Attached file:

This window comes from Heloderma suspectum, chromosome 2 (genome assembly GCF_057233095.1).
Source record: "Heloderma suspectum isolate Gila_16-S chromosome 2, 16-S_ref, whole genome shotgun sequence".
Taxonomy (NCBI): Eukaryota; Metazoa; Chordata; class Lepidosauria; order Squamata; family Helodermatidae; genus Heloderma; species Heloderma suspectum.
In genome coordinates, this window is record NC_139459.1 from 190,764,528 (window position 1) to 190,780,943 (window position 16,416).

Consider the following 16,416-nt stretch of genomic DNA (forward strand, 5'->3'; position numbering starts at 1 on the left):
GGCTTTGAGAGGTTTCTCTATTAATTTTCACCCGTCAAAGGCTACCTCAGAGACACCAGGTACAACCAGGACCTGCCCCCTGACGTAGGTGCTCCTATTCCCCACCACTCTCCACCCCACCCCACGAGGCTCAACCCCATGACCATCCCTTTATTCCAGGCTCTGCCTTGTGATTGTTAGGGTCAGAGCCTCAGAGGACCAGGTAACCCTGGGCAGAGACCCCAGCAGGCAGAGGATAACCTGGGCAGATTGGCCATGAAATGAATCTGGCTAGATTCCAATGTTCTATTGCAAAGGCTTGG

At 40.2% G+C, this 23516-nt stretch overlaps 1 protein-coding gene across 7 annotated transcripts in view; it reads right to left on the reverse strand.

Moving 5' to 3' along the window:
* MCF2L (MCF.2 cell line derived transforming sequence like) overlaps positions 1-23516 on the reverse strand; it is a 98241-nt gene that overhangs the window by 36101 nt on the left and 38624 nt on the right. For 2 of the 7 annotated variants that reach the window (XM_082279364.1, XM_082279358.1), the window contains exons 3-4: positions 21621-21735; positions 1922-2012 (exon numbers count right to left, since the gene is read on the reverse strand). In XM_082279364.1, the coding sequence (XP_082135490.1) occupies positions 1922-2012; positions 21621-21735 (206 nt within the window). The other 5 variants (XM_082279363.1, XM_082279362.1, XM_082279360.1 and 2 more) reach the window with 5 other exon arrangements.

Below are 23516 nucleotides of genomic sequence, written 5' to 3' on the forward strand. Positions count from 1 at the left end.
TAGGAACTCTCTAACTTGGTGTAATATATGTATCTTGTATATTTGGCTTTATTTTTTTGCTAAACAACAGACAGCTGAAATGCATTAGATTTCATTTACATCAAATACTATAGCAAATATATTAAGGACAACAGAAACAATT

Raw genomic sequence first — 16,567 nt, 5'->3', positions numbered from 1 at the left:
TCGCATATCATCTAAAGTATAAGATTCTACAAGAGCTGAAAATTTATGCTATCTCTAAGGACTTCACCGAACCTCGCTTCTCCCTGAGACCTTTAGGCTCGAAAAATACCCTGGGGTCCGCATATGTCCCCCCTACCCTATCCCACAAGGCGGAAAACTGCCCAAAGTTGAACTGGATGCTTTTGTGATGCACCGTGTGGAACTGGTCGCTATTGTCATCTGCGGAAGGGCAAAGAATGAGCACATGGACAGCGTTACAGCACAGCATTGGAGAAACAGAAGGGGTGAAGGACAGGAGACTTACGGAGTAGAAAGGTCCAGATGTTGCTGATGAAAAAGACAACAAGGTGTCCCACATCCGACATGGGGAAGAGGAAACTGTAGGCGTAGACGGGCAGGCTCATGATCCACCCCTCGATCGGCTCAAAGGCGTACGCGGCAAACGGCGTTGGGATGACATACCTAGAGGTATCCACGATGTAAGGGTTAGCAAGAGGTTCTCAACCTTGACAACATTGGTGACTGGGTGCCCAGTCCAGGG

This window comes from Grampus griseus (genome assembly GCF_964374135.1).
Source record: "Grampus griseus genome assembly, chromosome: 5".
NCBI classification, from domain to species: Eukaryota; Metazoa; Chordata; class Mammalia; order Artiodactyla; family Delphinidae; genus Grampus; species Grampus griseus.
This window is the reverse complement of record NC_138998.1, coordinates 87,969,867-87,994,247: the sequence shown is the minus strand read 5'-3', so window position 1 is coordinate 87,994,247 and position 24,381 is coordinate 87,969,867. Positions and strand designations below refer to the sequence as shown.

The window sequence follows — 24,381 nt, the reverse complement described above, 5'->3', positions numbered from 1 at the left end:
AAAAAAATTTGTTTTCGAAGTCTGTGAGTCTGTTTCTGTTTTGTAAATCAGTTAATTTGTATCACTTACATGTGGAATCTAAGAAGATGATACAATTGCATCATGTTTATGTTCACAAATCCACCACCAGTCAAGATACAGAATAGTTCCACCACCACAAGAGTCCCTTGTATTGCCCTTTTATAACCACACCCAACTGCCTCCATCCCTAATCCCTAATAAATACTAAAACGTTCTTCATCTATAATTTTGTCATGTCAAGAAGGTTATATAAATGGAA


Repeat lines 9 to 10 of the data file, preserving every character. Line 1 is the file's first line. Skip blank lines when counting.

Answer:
* MCF2L (MCF.2 cell line derived transforming sequence like) overlaps positions 1-23516 on the reverse strand; it is a 98241-nt gene that overhangs the window by 36101 nt on the left and 38624 nt on the right. For 2 of the 7 annotated variants that reach the window (XM_082279364.1, XM_082279358.1), the window contains exons 3-4: positions 21621-21735; positions 1922-2012 (exon numbers count right to left, since the gene is read on the reverse strand). In XM_082279364.1, the coding sequence (XP_082135490.1) occupies positions 1922-2012; positions 21621-21735 (206 nt within the window). The other 5 variants (XM_082279363.1, XM_082279362.1, XM_082279360.1 and 2 more) reach the window with 5 other exon arrangements.

Below are 23516 nucleotides of genomic sequence, written 5' to 3' on the forward strand. Positions count from 1 at the left end.